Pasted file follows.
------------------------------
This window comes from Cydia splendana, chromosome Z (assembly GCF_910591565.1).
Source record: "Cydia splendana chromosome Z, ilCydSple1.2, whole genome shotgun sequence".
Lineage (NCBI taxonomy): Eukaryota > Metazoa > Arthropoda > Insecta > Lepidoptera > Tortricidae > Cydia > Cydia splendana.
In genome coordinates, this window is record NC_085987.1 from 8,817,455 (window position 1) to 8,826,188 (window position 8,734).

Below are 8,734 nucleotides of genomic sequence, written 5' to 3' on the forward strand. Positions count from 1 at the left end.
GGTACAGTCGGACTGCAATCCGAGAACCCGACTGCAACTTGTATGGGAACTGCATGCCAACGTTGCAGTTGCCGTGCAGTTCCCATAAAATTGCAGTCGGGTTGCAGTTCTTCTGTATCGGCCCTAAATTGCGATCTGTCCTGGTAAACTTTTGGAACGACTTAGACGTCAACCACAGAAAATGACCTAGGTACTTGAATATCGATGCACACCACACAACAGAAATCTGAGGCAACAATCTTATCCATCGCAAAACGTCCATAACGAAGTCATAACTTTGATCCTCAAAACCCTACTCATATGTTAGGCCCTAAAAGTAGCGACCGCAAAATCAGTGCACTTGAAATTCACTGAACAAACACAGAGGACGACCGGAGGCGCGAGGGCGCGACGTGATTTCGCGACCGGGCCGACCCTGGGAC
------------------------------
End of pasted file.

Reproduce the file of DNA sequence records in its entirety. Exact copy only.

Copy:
This window comes from Cydia splendana, chromosome Z (assembly GCF_910591565.1).
Source record: "Cydia splendana chromosome Z, ilCydSple1.2, whole genome shotgun sequence".
Lineage (NCBI taxonomy): Eukaryota > Metazoa > Arthropoda > Insecta > Lepidoptera > Tortricidae > Cydia > Cydia splendana.
In genome coordinates, this window is record NC_085987.1 from 8,817,455 (window position 1) to 8,826,188 (window position 8,734).

Below are 8,734 nucleotides of genomic sequence, written 5' to 3' on the forward strand. Positions count from 1 at the left end.
GGTACAGTCGGACTGCAATCCGAGAACCCGACTGCAACTTGTATGGGAACTGCATGCCAACGTTGCAGTTGCCGTGCAGTTCCCATAAAATTGCAGTCGGGTTGCAGTTCTTCTGTATCGGCCCTAAATTGCGATCTGTCCTGGTAAACTTTTGGAACGACTTAGACGTCAACCACAGAAAATGACCTAGGTACTTGAATATCGATGCACACCACACAACAGAAATCTGAGGCAACAATCTTATCCATCGCAAAACGTCCATAACGAAGTCATAACTTTGATCCTCAAAACCCTACTCATATGTTAGGCCCTAAAAGTAGCGACCGCAAAATCAGTGCACTTGAAATTCACTGAACAAACACAGAGGACGACCGGAGGCGCGAGGGCGCGACGTGATTTCGCGACCGGGCCGACCCTGGGAC